Tread softly is not just a warning about this plant that when touched will cause a burning rash. This plant too was on the restored dune area of the Lauderdale by the Sea beach. The pretty white flowers betray it’s named warning; Tread softly (Cnidoscolus stimulosus). I would suggest tread away from any patches of this plant; another reason to stay on established pathways.
Who would think that the lovely Orchid (Orchidaceae) name is derived from the Anciet Greek name for testicle; noting the shape of the twin tubers of some speicies. (see https://en.m.wikipedia.org/wiki/Orchidaceae).
The beauty of this species brings forth other discriptors from viewers; at least from this viewer. This Orchid had been successfully attached to a tree in the quaint Lauderdale by the Sea Village retail area.
One of my favorite beach areas is the established dunes in north Lauderdale by the Sea. Previous posts have shown some of the diversity of plants thriving in this small area. However, if you are barefoot on your walk when you reach this area I strongly suggest you put your sandals or flip-flops on to walk through this vegatation. My first time there I thought I could see where to safely step without pricking my feet on the Beach Star (Cyperus pedunculatus)’s spikey leaves. However, new sprouts are very tiny and easily hidden with blown sand; but when stepped upon it’s prick is quite obvious. This tiny plant packs a painful warning; stay on the paths and wear your shoes so you help protect the dunes.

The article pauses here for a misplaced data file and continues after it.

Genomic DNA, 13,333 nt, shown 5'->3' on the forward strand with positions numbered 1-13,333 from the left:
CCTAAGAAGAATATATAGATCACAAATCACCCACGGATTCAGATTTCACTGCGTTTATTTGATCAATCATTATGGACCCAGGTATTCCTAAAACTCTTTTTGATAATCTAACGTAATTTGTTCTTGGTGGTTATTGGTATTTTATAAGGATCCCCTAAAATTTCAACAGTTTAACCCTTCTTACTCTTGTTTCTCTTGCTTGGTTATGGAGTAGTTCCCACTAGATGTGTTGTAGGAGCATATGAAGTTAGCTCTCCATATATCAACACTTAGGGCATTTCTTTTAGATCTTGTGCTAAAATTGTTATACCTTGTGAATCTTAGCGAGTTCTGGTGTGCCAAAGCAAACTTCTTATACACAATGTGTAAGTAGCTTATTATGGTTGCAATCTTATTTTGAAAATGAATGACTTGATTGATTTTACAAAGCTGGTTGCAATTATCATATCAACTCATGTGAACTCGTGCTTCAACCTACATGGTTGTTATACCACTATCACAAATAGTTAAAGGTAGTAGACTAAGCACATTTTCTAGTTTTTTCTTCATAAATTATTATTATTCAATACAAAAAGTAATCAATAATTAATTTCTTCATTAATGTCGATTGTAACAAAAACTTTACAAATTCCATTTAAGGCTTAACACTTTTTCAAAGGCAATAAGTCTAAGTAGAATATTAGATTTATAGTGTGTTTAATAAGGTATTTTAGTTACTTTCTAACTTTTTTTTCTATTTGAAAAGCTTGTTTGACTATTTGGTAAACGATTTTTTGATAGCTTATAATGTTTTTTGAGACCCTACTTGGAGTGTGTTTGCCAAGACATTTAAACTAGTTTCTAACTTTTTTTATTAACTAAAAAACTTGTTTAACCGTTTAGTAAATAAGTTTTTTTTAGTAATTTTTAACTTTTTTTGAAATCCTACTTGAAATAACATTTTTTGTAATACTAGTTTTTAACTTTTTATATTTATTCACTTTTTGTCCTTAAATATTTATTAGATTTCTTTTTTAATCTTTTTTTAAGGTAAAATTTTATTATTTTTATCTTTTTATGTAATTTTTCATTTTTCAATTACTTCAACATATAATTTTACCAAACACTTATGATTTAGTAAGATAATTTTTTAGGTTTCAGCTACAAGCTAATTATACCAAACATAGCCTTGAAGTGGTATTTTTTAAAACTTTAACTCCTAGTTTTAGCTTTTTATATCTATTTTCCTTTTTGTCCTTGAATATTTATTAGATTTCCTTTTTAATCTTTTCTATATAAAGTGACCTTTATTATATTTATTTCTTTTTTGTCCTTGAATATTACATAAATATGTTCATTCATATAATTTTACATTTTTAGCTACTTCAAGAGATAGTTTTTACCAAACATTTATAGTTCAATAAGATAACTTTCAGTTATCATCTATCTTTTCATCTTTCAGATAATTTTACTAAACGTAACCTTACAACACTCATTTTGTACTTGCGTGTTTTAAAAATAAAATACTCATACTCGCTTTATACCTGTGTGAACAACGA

Nature and human took part in both the sidewalk and the stand of Bamboo. Both settings have been designed by human hands. Both settings have been altered over time by nature.
Backgrounds should compliment and not distract the viewer from the main subject. When they are out of focus they add an element of dimension to the image. These two images of Ibis, at Flaminco Gardens in their Rookery area, cleary demonstrate impressionistic, out-of-focus backgrounds. Not sure if they’re too distracting; but for me they add an element of design not usually found in images of birds. Enjoy or not; let me know please.
This resurrection is an air Fern known for going dormant or dead-like during times of drought and then vibrantly returning with a little rain. The Resurrection Fern (Pleopeltis polypodiodes) is an air fern, attaching to live Oak trees and obtaining it’s nutrients and moisture from the air.